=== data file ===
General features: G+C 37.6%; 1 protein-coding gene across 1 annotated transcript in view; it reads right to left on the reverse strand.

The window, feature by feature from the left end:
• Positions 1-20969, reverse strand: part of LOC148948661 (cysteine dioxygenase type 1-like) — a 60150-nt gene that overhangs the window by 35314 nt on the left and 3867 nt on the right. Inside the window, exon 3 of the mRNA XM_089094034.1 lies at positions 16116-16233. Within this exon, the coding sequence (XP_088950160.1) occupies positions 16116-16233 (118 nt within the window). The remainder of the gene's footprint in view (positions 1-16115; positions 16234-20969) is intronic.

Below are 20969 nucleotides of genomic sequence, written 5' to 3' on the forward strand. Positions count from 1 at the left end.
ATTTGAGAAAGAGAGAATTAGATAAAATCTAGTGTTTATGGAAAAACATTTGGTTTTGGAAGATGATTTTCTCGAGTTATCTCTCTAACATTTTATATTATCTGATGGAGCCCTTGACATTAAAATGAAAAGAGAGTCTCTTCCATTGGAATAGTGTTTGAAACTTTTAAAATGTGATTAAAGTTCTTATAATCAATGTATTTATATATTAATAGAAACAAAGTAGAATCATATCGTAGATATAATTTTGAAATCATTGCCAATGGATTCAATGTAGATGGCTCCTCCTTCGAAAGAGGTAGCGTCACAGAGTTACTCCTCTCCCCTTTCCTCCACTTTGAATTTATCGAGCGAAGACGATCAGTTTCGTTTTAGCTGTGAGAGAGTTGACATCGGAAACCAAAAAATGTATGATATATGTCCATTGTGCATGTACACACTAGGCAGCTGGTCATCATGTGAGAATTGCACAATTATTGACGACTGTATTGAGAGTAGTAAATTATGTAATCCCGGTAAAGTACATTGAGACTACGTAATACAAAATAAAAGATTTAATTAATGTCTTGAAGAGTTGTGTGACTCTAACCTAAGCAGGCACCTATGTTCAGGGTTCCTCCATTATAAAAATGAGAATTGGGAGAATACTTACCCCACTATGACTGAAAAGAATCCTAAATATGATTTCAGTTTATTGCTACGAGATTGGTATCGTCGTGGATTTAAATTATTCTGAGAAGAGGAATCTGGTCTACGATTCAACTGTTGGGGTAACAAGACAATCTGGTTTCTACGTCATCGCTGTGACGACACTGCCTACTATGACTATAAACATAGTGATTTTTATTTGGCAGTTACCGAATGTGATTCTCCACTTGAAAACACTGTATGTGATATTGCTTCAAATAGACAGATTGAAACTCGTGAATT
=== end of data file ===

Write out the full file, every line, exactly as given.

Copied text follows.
General features: G+C 37.6%; 1 protein-coding gene across 1 annotated transcript in view; it reads right to left on the reverse strand.

The window, feature by feature from the left end:
• Positions 1-20969, reverse strand: part of LOC148948661 (cysteine dioxygenase type 1-like) — a 60150-nt gene that overhangs the window by 35314 nt on the left and 3867 nt on the right. Inside the window, exon 3 of the mRNA XM_089094034.1 lies at positions 16116-16233. Within this exon, the coding sequence (XP_088950160.1) occupies positions 16116-16233 (118 nt within the window). The remainder of the gene's footprint in view (positions 1-16115; positions 16234-20969) is intronic.

Below are 20969 nucleotides of genomic sequence, written 5' to 3' on the forward strand. Positions count from 1 at the left end.
ATTTGAGAAAGAGAGAATTAGATAAAATCTAGTGTTTATGGAAAAACATTTGGTTTTGGAAGATGATTTTCTCGAGTTATCTCTCTAACATTTTATATTATCTGATGGAGCCCTTGACATTAAAATGAAAAGAGAGTCTCTTCCATTGGAATAGTGTTTGAAACTTTTAAAATGTGATTAAAGTTCTTATAATCAATGTATTTATATATTAATAGAAACAAAGTAGAATCATATCGTAGATATAATTTTGAAATCATTGCCAATGGATTCAATGTAGATGGCTCCTCCTTCGAAAGAGGTAGCGTCACAGAGTTACTCCTCTCCCCTTTCCTCCACTTTGAATTTATCGAGCGAAGACGATCAGTTTCGTTTTAGCTGTGAGAGAGTTGACATCGGAAACCAAAAAATGTATGATATATGTCCATTGTGCATGTACACACTAGGCAGCTGGTCATCATGTGAGAATTGCACAATTATTGACGACTGTATTGAGAGTAGTAAATTATGTAATCCCGGTAAAGTACATTGAGACTACGTAATACAAAATAAAAGATTTAATTAATGTCTTGAAGAGTTGTGTGACTCTAACCTAAGCAGGCACCTATGTTCAGGGTTCCTCCATTATAAAAATGAGAATTGGGAGAATACTTACCCCACTATGACTGAAAAGAATCCTAAATATGATTTCAGTTTATTGCTACGAGATTGGTATCGTCGTGGATTTAAATTATTCTGAGAAGAGGAATCTGGTCTACGATTCAACTGTTGGGGTAACAAGACAATCTGGTTTCTACGTCATCGCTGTGACGACACTGCCTACTATGACTATAAACATAGTGATTTTTATTTGGCAGTTACCGAATGTGATTCTCCACTTGAAAACACTGTATGTGATATTGCTTCAAATAGACAGATTGAAACTCGTGAATT